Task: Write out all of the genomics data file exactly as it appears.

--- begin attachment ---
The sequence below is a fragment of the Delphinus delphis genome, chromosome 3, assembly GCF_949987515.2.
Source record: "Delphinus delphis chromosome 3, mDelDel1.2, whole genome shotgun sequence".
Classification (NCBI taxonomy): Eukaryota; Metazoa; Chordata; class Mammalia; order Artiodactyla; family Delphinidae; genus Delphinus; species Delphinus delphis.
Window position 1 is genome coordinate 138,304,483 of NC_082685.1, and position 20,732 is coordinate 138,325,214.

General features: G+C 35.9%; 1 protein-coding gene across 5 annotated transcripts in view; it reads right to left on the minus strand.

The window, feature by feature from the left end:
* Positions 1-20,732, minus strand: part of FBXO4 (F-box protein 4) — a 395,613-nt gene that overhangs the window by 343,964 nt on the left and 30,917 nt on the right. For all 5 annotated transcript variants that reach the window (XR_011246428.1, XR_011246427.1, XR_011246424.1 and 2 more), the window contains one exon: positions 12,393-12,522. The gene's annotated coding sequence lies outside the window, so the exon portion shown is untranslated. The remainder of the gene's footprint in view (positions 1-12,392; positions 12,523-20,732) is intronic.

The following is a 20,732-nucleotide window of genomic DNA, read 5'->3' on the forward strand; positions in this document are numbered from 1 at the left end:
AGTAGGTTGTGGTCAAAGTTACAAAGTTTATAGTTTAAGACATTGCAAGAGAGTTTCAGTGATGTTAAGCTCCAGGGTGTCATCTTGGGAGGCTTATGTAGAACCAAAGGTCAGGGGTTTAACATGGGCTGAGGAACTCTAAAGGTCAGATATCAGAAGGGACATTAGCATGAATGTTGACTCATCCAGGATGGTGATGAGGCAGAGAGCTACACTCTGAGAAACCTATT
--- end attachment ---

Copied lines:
The sequence below is a fragment of the Delphinus delphis genome, chromosome 3, assembly GCF_949987515.2.
Source record: "Delphinus delphis chromosome 3, mDelDel1.2, whole genome shotgun sequence".
Classification (NCBI taxonomy): Eukaryota; Metazoa; Chordata; class Mammalia; order Artiodactyla; family Delphinidae; genus Delphinus; species Delphinus delphis.
Window position 1 is genome coordinate 138,304,483 of NC_082685.1, and position 20,732 is coordinate 138,325,214.

General features: G+C 35.9%; 1 protein-coding gene across 5 annotated transcripts in view; it reads right to left on the minus strand.

The window, feature by feature from the left end:
* Positions 1-20,732, minus strand: part of FBXO4 (F-box protein 4) — a 395,613-nt gene that overhangs the window by 343,964 nt on the left and 30,917 nt on the right. For all 5 annotated transcript variants that reach the window (XR_011246428.1, XR_011246427.1, XR_011246424.1 and 2 more), the window contains one exon: positions 12,393-12,522. The gene's annotated coding sequence lies outside the window, so the exon portion shown is untranslated. The remainder of the gene's footprint in view (positions 1-12,392; positions 12,523-20,732) is intronic.

The following is a 20,732-nucleotide window of genomic DNA, read 5'->3' on the forward strand; positions in this document are numbered from 1 at the left end:
AGTAGGTTGTGGTCAAAGTTACAAAGTTTATAGTTTAAGACATTGCAAGAGAGTTTCAGTGATGTTAAGCTCCAGGGTGTCATCTTGGGAGGCTTATGTAGAACCAAAGGTCAGGGGTTTAACATGGGCTGAGGAACTCTAAAGGTCAGATATCAGAAGGGACATTAGCATGAATGTTGACTCATCCAGGATGGTGATGAGGCAGAGAGCTACACTCTGAGAAACCTATT